Veteran journalist Han Fook Kwang came under fire from the Singapore government after his column on the Straits Times drew a sharp rebuke from Lim Yuin Chien, Heng Swee Keat’s press secretary. In his column, Han called on government leaders to speak in language that resonates with ordinary citizens. In response, Lim put down Han’s suggestions, which included the simple assurance that those with a full working life would be able to retire with a “good and decent life”, as “pandering and populism”.
Is the government listening with humility?
Han’s call for clear language might be said to be timely given recent criticism of the government’s propensity to speak in platitudes, as well as the government’s own plans to engage public feedback “with humility and respect”. At the same time, writing columns not in favour with government figures is hardly new to Han, who drew a similar rebuke recently from Ministers Desmond Lee and Janil Puthucheary over a piece about the historical debate over Operation Coldstore.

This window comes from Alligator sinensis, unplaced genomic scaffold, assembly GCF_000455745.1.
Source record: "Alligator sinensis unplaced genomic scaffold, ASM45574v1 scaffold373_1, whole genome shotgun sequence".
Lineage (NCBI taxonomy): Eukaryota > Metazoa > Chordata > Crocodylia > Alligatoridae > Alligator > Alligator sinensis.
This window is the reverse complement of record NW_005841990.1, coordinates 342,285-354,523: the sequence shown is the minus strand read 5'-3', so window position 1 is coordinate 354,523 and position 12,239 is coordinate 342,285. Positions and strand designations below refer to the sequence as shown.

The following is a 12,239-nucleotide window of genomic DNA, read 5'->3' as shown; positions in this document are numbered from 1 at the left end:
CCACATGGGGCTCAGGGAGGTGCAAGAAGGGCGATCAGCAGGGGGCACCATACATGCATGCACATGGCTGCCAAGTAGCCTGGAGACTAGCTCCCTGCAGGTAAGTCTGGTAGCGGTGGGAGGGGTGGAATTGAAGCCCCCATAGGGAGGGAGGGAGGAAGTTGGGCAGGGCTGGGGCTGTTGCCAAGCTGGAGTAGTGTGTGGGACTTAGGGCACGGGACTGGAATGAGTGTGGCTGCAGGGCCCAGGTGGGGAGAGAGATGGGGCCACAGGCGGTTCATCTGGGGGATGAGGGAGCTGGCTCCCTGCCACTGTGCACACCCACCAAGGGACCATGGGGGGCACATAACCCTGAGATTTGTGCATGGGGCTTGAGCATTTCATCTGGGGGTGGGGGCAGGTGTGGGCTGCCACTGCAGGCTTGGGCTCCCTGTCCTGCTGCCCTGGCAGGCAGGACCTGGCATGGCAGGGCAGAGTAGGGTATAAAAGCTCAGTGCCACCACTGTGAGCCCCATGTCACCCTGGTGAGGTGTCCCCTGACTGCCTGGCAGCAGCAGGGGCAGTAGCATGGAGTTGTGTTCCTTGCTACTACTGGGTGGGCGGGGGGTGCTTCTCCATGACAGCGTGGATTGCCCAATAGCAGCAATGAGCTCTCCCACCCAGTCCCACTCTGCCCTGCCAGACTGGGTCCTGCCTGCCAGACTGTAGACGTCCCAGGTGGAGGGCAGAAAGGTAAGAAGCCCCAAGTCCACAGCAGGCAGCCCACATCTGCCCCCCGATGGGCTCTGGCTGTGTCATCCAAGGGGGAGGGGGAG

The outsized response might be seen as reflection of the widespread perception that the Straits Times comes under pressure to toe a pro-government line. This perception is one that has been backed up in the past by Wikileaks cables, and was also strengthened by another recent piece that called on Singaporeans to suppress dissent with the world’s attention focused on the Singapore-hosted Trump-Kim summit. Nonetheless, the rebuke has drawn criticism from numerous figures, including former PAP MP Inderjit Singh, for not reflecting the humility they claimed they would show. Such a reaction might be a sign that not only should the government speak in clear language, perhaps they should be a little less tone-deaf as well.